For one or both of two basic reasons. The high beam output from the switch will go to pin 85 of the relay instead of to the headlight's high beam lug. If you have no idea why you might even want to do that, let alone how to do it, read on. It is not my fault if you fry yourself, anyone else, or your car. These relays cost no extra to have that pin so don't worry about that part.
It is also in my photo's on my profile page. Making a or a for some work or an item for sale? Make sure it does not interfere with anything like closing the hood or getting to anything else you may need to service on the engine in the future. So read on and learn how to do this. You can use this as an additional output for fog lights or other running lights that will shut off when the high beams are switched on, but you must use an additional relay for those. That resistance sucks up electrical energy that could be used to produce light at the headlights, so your lights are dimmer than they could be. I am banking on my first guess! Relay Diagram Bottom View Use a 1N4000 series diode available at Radio Shack and other electronics stores as a drain for static electricity that builds up from deactivating the coil. If this is gibberish to you, don't worry about it - it was just the elitist purists trying to confuse you.
It started out happening for a little while then they would come on, and other times I can drive over ten miles and no change. If possible, mount the relay solidly either rivet or screw it to the headlight bucket or use a wire tie or tie strap to connect it as solidly as possible. If stuff starts smoking or melting, disconnect the battery right away and figure out what you messed up and fix it before reconnecting it again. The wiring diagram was always correct, but the headlight labels may have been a tad confusing to some. If you know what that means, now you know.
Grounding the headlight through the shell or bucket can at the least cause the headlight to flicker, not be at full strength, burn out faster and in extreme cases can cause your steering head bearings to seize rare, but it can happen. I did not tell you that you should do this - only that you could do this. The other 2 can be reversed on some bulbs kind of odd, but true. Here, I will try to make it easier. This is where a relay comes in. Note that in the following diagrams, a fuse is not shown, but a fuse is always needed.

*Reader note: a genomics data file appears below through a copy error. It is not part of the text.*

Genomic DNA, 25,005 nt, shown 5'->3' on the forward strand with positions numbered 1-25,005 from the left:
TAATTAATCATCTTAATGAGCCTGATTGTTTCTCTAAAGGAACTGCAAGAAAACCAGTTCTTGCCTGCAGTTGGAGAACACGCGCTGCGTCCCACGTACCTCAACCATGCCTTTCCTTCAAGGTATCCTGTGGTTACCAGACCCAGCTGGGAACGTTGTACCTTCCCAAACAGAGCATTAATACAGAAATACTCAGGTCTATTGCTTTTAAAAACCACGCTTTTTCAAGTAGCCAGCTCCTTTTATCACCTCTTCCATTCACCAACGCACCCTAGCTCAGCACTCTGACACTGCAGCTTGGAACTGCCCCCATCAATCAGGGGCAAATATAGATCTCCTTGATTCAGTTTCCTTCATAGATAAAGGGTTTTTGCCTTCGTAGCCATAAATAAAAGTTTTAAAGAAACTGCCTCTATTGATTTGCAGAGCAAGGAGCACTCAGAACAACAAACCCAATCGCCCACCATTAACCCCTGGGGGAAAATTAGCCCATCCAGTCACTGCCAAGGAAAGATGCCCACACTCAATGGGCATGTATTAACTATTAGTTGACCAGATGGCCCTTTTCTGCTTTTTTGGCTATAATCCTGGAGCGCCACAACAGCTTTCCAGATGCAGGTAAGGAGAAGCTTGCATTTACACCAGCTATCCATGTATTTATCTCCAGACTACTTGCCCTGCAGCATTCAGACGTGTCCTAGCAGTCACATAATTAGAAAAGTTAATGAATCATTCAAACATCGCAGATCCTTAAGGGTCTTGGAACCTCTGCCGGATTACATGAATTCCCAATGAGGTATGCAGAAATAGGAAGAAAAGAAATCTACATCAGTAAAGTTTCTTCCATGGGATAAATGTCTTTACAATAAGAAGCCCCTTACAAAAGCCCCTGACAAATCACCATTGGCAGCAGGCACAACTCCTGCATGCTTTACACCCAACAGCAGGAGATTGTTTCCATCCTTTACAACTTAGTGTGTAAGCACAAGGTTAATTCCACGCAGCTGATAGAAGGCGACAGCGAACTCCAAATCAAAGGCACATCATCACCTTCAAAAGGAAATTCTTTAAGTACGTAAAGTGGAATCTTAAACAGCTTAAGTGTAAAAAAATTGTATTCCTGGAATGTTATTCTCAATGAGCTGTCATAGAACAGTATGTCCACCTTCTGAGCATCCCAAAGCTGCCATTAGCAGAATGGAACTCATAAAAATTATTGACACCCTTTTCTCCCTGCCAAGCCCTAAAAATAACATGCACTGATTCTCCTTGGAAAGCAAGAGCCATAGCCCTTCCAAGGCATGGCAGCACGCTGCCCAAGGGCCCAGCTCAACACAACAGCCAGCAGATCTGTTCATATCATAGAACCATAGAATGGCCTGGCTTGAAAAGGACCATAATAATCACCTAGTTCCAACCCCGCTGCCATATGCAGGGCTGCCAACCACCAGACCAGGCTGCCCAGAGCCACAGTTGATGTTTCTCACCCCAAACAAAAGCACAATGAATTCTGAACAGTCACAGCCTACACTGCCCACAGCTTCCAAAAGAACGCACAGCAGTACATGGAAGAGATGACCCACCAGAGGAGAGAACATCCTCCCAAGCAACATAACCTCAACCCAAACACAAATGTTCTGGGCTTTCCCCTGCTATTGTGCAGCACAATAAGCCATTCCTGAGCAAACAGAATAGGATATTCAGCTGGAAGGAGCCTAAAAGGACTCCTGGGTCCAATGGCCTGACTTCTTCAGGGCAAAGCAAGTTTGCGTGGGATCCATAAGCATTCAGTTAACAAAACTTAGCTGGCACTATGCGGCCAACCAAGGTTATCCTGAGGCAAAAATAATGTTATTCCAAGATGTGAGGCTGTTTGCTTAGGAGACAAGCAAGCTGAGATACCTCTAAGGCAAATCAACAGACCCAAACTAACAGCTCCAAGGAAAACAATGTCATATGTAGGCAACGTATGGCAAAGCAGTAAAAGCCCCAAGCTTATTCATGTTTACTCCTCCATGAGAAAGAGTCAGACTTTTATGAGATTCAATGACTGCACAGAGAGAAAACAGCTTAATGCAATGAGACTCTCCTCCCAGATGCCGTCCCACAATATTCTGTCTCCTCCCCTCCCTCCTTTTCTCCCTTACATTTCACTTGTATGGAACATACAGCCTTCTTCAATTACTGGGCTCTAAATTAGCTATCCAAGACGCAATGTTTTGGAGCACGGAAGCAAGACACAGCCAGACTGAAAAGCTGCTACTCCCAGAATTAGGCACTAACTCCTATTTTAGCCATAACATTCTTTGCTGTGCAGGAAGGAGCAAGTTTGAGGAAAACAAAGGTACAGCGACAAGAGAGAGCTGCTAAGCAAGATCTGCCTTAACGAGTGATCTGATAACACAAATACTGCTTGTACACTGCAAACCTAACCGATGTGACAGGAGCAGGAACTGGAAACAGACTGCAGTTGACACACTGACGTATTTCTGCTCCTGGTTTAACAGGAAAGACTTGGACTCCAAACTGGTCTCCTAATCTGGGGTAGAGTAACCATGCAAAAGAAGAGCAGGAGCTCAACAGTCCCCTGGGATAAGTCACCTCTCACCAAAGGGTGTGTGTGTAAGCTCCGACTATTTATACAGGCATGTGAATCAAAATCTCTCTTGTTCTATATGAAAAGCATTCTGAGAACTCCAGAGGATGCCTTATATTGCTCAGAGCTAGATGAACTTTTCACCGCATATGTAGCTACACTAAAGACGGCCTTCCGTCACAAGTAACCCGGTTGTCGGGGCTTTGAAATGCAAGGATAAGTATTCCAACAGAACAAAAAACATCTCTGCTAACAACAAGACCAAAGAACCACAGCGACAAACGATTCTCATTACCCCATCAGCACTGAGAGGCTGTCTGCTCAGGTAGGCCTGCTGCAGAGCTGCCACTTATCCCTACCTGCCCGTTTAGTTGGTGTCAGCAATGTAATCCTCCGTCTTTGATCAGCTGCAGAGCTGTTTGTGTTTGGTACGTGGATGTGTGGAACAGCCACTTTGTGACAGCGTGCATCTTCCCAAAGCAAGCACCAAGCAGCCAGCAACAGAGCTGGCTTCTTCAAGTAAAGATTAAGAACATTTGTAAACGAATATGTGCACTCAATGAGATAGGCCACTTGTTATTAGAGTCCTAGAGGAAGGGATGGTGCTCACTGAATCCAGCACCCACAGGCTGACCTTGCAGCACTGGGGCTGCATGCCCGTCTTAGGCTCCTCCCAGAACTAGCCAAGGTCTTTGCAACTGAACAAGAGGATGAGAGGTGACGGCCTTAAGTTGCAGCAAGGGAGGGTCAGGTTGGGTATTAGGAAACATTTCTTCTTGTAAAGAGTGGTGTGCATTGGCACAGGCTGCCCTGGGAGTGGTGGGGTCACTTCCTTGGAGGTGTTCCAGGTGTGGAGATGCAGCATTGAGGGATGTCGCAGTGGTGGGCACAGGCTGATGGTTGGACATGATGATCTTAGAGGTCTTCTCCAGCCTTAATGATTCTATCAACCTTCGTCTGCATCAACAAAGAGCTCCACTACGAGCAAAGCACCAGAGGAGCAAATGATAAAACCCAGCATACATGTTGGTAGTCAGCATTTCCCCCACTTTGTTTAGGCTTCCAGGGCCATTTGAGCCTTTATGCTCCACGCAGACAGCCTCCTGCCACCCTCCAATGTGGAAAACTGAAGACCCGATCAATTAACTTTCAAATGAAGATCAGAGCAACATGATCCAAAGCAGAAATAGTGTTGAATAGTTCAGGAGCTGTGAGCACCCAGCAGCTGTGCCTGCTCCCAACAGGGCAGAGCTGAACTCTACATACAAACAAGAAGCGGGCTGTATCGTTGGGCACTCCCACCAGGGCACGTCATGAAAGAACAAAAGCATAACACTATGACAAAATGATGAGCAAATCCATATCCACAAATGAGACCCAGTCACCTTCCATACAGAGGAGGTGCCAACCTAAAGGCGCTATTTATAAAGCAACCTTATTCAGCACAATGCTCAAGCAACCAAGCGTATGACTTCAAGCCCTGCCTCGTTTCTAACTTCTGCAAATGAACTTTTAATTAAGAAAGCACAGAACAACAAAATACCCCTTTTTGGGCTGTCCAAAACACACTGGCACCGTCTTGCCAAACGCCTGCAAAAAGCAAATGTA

I know about this, but it's confusing to most people and not relevant to the discussion here. There are many others on this site who may be familiar with your truck that may jump in at at any time. That's the difference between being able to see to stop in time and having an accident - so this is a very useful safety and drivability modification. You must also use the appropriate sized power wires and you may very well end up replacing all of the headlight wiring from the relays out to the headlights themselves - don't forget to upgrade to a larger headlight ground if you do this! I went with the 2500. Keeping the fuses close to the power source eliminates long stretches of unprotected circuitry. The coil creates a magnetic field which turns back on itself when power is removed, creating a power surge of little current but very high voltage.
The first is that you have installed high output headlights off-road units, etc. It sounds like some odd-ball electrical problem you have there. If you are attempting to make parts from one vehicle work in another vehicle, get both manuals, strictly for figuring out what wire serves what function and so you know what to connect to where and what to eliminate. This is not required, but it will save some of your components from possible electrical damage. A general rule of thumb on fuse sizes is 10% more than the load limit of the accessory being fused.
These lights were popular in quite a few American vehicles in the late 70's and the 80's and some American trucks like the Western Star, Kenworth and some Peterbilts. Safety tips and application data The standard set of safety disclaimers apply - this is for your information only and none of this should be attempted unless you are sure you know what you're doing. To put this into perspective, a 10% drop in voltage between the battery and the headlight is not uncommon - and that can cause up to a 30% drop in light output! Most vehicles use a ground output to activate a horn, yet most horns are physically grounded to the body or chassis, making a ground switched input useless. The hardest part of all this is typically finding the right wires in the existing wiring harness and finding a place to mount the relays - the actual wiring is pretty easy. This is not an option. Turn Signals: One Switch: Two Switches: Fuses: Remember to always add a fuse to every individual circuit you create or add to the existing harness. If any problems occur, turn off the headlights and unhook the battery immediately - then find and fix the problem.
Run a new 14 gauge wire fused, of course. A 10 or 15 amp fuse should be fine, depending on the power requirements of your headlight. An auto parts store should have that whole pigtail and also have butt splices to connect the wires back together. A basic example of this is a horn in most cars and trucks. It needs to be done exactly as the diagram shows and does work well. This was both annoying and downright unsafe - so I fixed it with this change. When I turned off the ignition and opened the door then shut it, came back to check again and they came on.